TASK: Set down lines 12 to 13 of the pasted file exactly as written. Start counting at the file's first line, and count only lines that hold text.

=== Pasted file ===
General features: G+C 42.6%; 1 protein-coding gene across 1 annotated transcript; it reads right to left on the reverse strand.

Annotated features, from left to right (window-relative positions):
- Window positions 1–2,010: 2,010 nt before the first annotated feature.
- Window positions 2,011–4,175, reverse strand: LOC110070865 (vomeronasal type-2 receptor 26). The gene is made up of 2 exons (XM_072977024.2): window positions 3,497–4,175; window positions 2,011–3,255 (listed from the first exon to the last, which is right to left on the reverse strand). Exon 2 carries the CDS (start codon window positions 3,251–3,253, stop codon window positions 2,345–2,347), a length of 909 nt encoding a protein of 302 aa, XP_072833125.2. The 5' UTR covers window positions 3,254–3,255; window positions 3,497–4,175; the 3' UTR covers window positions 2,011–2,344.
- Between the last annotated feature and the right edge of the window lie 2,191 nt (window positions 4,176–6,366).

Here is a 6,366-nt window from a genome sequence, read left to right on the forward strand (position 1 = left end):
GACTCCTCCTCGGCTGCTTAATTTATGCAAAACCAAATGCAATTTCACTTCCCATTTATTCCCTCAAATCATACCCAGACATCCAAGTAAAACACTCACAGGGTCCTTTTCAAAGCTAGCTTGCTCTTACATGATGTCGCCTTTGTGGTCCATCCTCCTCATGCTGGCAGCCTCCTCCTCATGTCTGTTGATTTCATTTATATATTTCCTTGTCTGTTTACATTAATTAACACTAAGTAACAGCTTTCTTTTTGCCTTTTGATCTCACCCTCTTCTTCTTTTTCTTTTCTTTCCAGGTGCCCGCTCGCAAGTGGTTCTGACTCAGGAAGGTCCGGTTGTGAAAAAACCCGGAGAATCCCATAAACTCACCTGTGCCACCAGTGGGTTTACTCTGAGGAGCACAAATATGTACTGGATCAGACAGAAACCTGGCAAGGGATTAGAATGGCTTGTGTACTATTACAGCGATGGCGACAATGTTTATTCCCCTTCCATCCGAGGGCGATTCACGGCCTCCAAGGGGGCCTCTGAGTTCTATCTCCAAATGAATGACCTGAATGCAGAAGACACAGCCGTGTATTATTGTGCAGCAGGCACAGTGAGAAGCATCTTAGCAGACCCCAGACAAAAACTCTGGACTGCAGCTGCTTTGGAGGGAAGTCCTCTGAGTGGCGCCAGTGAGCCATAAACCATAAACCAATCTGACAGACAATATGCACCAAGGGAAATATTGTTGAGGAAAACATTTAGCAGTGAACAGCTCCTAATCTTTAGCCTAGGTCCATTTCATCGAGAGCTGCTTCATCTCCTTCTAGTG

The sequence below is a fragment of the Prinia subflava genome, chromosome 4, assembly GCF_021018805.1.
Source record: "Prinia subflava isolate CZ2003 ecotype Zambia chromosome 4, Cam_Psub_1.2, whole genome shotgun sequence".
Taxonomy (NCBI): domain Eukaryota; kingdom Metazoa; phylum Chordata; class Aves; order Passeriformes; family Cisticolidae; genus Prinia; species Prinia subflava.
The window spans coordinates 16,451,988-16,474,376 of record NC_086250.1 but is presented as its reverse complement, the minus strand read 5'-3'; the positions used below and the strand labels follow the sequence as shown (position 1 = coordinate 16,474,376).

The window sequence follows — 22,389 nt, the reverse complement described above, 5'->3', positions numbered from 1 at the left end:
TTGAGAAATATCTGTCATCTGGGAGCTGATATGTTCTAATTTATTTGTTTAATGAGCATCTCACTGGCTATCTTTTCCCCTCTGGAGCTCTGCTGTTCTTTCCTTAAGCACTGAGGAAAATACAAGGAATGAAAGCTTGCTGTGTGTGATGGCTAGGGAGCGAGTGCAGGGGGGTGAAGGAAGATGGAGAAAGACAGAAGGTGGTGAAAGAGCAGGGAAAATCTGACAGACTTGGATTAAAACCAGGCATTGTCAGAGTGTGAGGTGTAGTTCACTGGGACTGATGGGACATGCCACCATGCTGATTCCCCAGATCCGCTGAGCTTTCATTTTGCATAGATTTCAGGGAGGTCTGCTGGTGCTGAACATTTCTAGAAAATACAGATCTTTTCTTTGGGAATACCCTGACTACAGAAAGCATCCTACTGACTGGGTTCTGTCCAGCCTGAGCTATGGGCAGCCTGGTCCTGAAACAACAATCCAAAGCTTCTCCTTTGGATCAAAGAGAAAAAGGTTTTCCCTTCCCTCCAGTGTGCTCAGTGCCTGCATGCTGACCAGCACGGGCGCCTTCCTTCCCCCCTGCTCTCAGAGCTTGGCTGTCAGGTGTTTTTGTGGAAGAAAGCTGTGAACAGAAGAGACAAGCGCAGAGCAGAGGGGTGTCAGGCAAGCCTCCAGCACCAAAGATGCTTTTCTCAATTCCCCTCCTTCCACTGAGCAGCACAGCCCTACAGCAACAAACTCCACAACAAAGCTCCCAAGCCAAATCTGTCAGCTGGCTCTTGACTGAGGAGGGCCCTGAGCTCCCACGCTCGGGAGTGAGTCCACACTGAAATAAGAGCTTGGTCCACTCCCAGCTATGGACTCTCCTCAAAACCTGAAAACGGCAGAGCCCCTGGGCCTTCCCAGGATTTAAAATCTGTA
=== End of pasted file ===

The window sequence follows — 22,389 nt, the reverse complement described above, 5'->3', positions numbered from 1 at the left end:
TTGAGAAATATCTGTCATCTGGGAGCTGATATGTTCTAATTTATTTGTTTAATGAGCATCTCACTGGCTATCTTTTCCCCTCTGGAGCTCTGCTGTTCTTTCCTTAAGCACTGAGGAAAATACAAGGAATGAAAGCTTGCTGTGTGTGATGGCTAGGGAGCGAGTGCAGGGGGGTGAAGGAAGATGGAGAAAGACAGAAGGTGGTGAAAGAGCAGGGAAAATCTGACAGACTTGGATTAAAACCAGGCATTGTCAGAGTGTGAGGTGTAGTTCACTGGGACTGATGGGACATGCCACCATGCTGATTCCCCAGATCCGCTGAGCTTTCATTTTGCATAGATTTCAGGGAGGTCTGCTGGTGCTGAACATTTCTAGAAAATACAGATCTTTTCTTTGGGAATACCCTGACTACAGAAAGCATCCTACTGACTGGGTTCTGTCCAGCCTGAGCTATGGGCAGCCTGGTCCTGAAACAACAATCCAAAGCTTCTCCTTTGGATCAAAGAGAAAAAGGTTTTCCCTTCCCTCCAGTGTGCTCAGTGCCTGCATGCTGACCAGCACGGGCGCCTTCCTTCCCCCCTGCTCTCAGAGCTTGGCTGTCAGGTGTTTTTGTGGAAGAAAGCTGTGAACAGAAGAGACAAGCGCAGAGCAGAGGGGTGTCAGGCAAGCCTCCAGCACCAAAGATGCTTTTCTCAATTCCCCTCCTTCCACTGAGCAGCACAGCCCTACAGCAACAAACTCCACAACAAAGCTCCCAAGCCAAATCTGTCAGCTGGCTCTTGACTGAGGAGGGCCCTGAGCTCCCACGCTCGGGAGTGAGTCCACACTGAAATAAGAGCTTGGTCCACTCCCAGCTATGGACTCTCCTCAAAACCTGAAAACGGCAGAGCCCCTGGGCCTTCCCAGGATTTAAAATCTGTA